Apples and Fawns

deer.jpgI have three apple trees down in my orchard. They are fifty years old and have grown wild and gnarly through decades of neglect. Most of the heavy branches are covered with sprouts that mesh together into a dense, continuous crown. The trees are covered with blossoms in the spring and hundreds of tiny apples set from the flowers. The energy of the tree is dispersed out to all of these forming apples so very few of them ever grow very large.  Many of them, in fact, drop to the ground before they are ripe. The apples are knobby and riddled with insect larvae, but there are many consumers for these hard, green fruits. Woodchucks, gray squirrels, blue jays, and crows all take an apple here and there, but it’s the deer that really utilize this “sign of fall” food resource.

Our summer deer herd loves these apples. The five of them (3 doe and 2 fawns) come to the orchard on a regular schedule (early morning, mid-afternoon, and at dusk) to feast on the fresh fall. Often at other, odd times during the day, one of the fawns very uncharacteristically comes out of the woods all by herself to snack on the fallen fruit. The deer chew each apple quite thoughtfully and thoroughly and jump when new fruit falls near them.  The fawns in particular make great faces as they chew the green, sour apples. fawns themselves are another sign of fall. They have grown tall and sturdy over the summer. My garden plants have fed them well! They are starting to lose their white spotted, red-brown coats and are slowly transitioning into the gray-brown colors of the adult. Their fading spots tell the story of the passing summer season.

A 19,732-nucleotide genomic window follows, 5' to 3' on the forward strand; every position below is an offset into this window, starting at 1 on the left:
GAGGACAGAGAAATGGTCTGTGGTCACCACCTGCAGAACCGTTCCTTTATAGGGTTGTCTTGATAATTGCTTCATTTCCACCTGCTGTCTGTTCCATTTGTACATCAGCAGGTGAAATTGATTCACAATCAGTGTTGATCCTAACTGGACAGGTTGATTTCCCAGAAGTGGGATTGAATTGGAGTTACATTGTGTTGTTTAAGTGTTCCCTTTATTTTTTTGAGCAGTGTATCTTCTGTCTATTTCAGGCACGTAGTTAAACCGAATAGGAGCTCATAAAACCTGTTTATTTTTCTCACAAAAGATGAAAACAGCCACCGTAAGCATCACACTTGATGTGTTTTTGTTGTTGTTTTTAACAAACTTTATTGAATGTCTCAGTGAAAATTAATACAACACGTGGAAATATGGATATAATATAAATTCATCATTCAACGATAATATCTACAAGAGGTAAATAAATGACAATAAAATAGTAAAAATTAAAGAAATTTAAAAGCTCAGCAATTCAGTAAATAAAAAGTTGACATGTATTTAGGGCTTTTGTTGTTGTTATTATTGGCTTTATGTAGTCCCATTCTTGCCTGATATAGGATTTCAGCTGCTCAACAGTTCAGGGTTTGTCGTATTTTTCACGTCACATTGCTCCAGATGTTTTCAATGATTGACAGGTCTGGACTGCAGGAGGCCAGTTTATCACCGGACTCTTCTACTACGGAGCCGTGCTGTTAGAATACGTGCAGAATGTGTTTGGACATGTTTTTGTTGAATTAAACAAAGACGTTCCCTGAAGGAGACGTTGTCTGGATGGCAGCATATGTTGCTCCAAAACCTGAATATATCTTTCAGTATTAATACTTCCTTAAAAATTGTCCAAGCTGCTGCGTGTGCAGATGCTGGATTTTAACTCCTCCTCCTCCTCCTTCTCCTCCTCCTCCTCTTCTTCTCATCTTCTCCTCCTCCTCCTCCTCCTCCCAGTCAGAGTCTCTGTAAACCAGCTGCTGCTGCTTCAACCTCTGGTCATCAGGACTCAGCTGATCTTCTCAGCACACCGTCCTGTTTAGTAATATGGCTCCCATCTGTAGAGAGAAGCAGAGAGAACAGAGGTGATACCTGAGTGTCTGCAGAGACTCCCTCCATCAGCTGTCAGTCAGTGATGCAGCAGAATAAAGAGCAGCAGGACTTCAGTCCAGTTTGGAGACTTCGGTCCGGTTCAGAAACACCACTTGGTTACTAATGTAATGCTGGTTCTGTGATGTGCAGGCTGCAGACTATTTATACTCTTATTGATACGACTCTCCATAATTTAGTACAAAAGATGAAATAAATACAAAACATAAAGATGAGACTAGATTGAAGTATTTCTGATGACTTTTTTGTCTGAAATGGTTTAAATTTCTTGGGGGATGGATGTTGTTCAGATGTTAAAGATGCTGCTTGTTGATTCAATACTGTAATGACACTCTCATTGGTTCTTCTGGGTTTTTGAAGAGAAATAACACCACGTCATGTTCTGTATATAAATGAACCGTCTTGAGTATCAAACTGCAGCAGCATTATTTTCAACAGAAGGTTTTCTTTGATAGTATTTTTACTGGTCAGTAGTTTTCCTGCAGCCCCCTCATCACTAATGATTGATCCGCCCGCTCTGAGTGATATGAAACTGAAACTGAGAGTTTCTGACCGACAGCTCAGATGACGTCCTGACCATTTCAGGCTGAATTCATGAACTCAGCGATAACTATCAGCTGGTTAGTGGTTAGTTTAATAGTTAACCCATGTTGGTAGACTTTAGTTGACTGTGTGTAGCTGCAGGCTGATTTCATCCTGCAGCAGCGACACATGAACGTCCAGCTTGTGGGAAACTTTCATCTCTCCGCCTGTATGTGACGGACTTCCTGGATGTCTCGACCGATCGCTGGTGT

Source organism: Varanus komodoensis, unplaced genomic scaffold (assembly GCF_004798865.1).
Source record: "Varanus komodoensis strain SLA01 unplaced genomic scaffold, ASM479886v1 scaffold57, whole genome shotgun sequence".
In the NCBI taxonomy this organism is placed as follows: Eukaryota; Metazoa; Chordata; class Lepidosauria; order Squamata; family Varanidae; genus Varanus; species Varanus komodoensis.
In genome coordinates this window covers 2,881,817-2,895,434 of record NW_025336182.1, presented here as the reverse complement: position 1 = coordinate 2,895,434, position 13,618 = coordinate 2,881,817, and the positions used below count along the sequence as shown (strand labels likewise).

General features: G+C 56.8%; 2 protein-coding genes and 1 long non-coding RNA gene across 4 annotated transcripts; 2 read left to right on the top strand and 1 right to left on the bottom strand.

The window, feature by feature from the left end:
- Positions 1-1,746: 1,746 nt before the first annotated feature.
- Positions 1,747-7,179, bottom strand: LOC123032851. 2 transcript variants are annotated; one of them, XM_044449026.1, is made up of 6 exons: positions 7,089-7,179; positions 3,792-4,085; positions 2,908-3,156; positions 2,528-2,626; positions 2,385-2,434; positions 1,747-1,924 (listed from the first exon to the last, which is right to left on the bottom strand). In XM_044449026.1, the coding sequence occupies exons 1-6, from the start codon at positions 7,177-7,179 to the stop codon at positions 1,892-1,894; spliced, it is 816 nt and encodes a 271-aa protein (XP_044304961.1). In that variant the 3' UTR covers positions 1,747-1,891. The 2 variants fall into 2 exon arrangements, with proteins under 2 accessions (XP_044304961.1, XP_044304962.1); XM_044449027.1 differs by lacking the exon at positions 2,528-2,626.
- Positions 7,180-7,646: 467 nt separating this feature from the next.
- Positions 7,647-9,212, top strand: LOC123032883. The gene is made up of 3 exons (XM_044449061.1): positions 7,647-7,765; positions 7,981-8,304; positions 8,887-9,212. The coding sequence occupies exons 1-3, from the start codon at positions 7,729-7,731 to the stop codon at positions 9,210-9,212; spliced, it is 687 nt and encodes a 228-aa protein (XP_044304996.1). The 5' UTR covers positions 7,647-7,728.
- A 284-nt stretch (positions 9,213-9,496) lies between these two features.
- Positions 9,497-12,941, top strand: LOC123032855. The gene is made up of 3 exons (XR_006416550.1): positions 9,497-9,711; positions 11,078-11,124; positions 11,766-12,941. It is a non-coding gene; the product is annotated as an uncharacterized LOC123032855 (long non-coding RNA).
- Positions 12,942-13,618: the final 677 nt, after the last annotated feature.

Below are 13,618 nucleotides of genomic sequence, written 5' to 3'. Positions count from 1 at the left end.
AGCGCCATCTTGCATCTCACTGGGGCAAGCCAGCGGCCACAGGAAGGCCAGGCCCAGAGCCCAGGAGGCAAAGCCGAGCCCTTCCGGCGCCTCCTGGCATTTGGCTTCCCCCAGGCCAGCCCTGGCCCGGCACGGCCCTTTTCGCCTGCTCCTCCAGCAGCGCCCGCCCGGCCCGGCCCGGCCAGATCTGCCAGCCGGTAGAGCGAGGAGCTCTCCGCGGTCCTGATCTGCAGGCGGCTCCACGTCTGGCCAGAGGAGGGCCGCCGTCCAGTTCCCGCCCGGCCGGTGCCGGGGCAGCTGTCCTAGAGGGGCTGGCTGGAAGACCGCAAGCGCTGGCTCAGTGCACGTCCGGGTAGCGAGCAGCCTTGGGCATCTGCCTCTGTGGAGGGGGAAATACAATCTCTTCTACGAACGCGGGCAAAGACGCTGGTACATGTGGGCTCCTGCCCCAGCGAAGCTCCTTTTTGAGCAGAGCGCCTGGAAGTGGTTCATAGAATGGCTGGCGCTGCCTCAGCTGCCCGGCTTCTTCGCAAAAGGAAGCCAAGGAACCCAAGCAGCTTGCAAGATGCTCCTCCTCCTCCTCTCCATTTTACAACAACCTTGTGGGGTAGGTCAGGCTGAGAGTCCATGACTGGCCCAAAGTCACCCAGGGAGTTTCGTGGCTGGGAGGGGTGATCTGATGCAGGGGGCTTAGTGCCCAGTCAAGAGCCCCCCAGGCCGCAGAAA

The intense greens of the summer are starting to fade, too. The leaflets on the locust trees out back are brown, and the leaves of the nearby crab apple trees are almost fifty percent yellow. The cherry trees have yellow leaves which are starting to accumulate on the ground beneath the trees. Photosynthesis has stopped in these trees and their accessory pigments (the “anthocyanins”) are beginning to show through the fading chlorophylls. The oaks and maples are all still bright green, though, and will make use of the remaining weeks before frost to make and store the sugars for next year’s leaves.

Goldenrod is blooming. Old fields, ditches, and roadsides are glowing with its bright yellow flowers. The other weeds around them are holding their greens, but they will start to fade and turn brown very soon. The English call goldenrod “summer’s end.” It is interesting that the first flowers in the spring and the last flowers of the summer are all yellow. There is such a diversity of colors in between!   

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